Expert calls for increase in lung cancer surgery
A leading lung cancer expert has estimated that up to 3,000 lives could be saved every year in Britain if surgery rates for the disease were increased.
Just over ten per cent of patients diagnosed with lung cancer in Britain are treated with surgery - up from nine per cent in previous years - compared with 15 to 25 per cent in western Europe.
Dr Mike Peake, NHS clinical lead on lung cancer in England, said that by raising Britain's surgery rates to those of western European nations, survival rates could be doubled.
His comments came as a new report from the NHS Information Centre (IC) and the Royal College of Physicians revealed that the quality of treatment for people with lung cancer differs from hospital to hospital in Britain.
"In the best centres in Britain, one in five patients are getting an operation. In the poorer centres it is only four per cent, that is less than one in 20, so there is an almost fivefold difference between different areas as to whether you have an operation or not," Dr Peake revealed.
"Having an operation is your biggest hope of a long-term cure and the vast majority of people who survive five years and beyond are those who have had an operation."
The National Lung Cancer Audit report revealed that while some trusts provide treatment that is comparable with the best international standards, others do not offer acceptable standards diagnosis or treatment.
Although the proportion of patients who receive anti-cancer treatment has risen from 43 per cent in 2005 to 51 per cent, the proportion varies from between a third and 78 per cent depending on which hospital a patient is treated at.
Patients at the highest-performing trusts are more than four times more likely to be given surgery than those in the lowest-performing hospitals.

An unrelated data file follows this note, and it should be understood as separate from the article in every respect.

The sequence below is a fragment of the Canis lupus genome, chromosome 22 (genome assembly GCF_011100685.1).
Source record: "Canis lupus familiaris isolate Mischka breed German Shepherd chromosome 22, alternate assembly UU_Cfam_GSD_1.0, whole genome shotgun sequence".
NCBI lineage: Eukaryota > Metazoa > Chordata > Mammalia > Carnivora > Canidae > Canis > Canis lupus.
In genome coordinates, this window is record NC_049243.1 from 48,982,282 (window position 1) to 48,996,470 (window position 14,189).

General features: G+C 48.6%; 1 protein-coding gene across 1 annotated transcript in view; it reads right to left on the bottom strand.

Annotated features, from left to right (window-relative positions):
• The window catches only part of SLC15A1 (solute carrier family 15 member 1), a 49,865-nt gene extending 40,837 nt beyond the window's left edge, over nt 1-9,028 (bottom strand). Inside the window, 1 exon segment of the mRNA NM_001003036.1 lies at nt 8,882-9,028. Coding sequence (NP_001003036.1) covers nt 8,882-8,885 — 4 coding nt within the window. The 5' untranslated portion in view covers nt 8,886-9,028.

Meanwhile, chemotherapy is given to just 61.9 per cent of patients overall, compared with more than 80 per cent in the highest-performing trusts.
Overall, the report indicates that both lung cancer care and treatment outcomes are lower than those reported by other western European countries.
Harpal Kumar, chief executive of Cancer Research UK, said: "The national audit shows the variation in diagnosis and treatment across the UK is still unacceptable with far too many lung cancers diagnosed too late for effective treatment. But credit should go to those hospital trusts that offer world class treatment and to those areas that have made some progress.
"The National Awareness and Early Diagnosis Initiative (NAEDI) jointly led by the Department of Health and Cancer Research UK, is working hard to make real improvements in lung cancer outcomes by ensuring the public and health professionals are aware of the signs and symptoms of lung cancer, and by encouraging people to visit their GP if they are worried about particular symptoms.
"Diagnosing cancers earlier could save more than 5,000 lives annually - many of whom could be lung cancer patients. Best practice in diagnosing and treating lung cancer must be shared across the UK, so that trusts that perform less well are able to improve as quickly as possible."
NHS IC chief executive Tim Straughan commented: "While there have been overall improvements in care since the previous audit in 2006, there's still a wide variation between hospitals which cannot be explained on the basis of differing patient profiles alone.
"Trusts need to look carefully at the areas where their performance varies with national averages and expected levels of attainment and address the underlying causes."
Jonathan Potter, clinical director of the Royal College of Physicians' clinical effectiveness and evaluation unit, added that doctors "will value the opportunity provided by the data to work with hospital management and commissioners to drive up the quality of care".